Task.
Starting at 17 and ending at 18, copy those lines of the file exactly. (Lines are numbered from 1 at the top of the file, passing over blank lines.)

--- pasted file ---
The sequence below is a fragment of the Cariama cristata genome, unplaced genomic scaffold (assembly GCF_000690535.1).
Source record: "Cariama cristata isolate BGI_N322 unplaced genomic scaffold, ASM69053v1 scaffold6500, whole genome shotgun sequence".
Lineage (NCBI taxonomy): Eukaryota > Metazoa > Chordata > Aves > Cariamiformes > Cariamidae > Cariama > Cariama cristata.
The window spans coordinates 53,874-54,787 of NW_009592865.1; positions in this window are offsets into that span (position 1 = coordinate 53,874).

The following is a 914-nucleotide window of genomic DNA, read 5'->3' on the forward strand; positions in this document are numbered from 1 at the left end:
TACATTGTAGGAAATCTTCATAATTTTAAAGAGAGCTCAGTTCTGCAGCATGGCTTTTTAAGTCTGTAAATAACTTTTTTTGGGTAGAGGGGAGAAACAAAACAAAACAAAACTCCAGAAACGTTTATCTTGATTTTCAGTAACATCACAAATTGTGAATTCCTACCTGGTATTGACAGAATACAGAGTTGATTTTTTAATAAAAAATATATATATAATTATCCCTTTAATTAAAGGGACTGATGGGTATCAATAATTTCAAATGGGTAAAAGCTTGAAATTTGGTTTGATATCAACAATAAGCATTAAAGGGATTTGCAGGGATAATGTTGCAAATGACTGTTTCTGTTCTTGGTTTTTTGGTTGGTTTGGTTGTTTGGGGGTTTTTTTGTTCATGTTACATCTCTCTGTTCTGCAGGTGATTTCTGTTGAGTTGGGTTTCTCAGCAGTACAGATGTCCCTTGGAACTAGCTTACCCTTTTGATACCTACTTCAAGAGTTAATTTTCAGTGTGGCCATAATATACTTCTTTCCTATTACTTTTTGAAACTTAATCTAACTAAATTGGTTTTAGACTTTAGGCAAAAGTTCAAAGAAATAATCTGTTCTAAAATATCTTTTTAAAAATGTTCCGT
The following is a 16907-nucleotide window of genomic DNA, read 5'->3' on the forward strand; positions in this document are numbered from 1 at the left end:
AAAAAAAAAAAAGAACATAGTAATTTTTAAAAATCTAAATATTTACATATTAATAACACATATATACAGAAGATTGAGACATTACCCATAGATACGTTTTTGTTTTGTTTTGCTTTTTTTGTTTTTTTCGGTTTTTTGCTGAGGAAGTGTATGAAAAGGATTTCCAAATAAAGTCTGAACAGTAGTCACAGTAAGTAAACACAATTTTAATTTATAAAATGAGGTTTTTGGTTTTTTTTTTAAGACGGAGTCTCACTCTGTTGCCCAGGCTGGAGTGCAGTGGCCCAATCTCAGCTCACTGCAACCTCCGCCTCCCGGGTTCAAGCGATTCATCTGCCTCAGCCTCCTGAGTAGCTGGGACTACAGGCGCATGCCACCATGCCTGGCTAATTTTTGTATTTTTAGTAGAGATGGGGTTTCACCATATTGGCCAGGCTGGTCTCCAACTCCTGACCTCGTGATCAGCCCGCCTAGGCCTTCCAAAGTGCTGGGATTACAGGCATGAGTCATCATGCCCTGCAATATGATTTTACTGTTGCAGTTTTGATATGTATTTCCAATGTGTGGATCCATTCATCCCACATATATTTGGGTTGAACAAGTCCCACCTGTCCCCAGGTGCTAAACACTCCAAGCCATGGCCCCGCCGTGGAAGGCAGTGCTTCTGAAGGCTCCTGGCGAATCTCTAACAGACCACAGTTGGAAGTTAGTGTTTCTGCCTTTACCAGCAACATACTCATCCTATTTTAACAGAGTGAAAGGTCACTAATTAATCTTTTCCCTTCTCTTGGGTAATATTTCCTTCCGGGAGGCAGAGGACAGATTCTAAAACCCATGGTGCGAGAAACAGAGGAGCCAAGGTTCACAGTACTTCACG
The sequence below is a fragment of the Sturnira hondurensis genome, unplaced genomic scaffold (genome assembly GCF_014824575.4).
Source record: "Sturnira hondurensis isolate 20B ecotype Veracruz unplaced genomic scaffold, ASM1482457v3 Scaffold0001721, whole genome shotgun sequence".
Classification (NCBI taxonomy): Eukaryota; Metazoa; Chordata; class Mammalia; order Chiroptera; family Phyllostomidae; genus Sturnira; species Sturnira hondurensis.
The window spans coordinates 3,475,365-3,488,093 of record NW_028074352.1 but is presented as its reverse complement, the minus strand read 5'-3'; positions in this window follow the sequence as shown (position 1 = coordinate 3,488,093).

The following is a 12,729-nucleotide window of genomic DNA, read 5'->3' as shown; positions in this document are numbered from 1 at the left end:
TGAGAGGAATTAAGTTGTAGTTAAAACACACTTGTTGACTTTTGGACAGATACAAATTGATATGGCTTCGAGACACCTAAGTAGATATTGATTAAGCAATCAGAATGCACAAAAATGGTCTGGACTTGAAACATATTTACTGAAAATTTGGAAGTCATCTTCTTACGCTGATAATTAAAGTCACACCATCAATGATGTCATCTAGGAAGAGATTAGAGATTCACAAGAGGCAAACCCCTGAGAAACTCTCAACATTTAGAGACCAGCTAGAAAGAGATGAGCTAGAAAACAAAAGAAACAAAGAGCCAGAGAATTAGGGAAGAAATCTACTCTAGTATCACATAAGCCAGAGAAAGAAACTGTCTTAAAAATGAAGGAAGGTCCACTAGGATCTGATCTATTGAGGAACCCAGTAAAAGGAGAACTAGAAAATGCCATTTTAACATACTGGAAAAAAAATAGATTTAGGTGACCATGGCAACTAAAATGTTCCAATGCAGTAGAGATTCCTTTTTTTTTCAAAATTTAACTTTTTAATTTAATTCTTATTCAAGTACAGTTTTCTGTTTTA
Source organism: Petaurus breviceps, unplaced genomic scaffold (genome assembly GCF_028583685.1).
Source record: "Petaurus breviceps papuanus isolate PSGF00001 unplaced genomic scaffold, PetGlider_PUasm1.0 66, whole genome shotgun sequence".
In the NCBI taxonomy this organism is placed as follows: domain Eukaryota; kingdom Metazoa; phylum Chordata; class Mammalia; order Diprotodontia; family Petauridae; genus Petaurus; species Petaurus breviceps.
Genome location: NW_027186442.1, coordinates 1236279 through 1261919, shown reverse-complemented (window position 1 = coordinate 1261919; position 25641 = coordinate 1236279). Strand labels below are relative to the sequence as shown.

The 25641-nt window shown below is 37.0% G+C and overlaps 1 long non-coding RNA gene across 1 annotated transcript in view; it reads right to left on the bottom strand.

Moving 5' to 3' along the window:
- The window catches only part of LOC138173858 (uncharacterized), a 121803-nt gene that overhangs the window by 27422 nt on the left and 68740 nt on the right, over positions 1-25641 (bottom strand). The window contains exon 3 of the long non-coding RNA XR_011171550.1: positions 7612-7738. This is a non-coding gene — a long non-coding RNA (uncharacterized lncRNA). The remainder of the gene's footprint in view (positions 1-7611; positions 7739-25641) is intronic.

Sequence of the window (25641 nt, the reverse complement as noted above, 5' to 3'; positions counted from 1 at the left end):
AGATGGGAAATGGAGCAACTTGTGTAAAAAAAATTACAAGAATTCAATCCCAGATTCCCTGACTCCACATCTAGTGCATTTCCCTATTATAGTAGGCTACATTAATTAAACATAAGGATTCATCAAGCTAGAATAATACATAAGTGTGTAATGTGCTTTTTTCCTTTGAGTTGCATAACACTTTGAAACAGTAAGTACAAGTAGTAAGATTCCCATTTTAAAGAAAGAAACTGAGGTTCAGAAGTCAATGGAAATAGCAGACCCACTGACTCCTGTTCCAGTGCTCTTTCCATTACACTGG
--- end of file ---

In the NCBI taxonomy this organism is placed as follows: domain Eukaryota; kingdom Metazoa; phylum Chordata; class Mammalia; order Diprotodontia; family Petauridae; genus Petaurus; species Petaurus breviceps.
Genome location: NW_027186442.1, coordinates 1236279 through 1261919, shown reverse-complemented (window position 1 = coordinate 1261919; position 25641 = coordinate 1236279). Strand labels below are relative to the sequence as shown.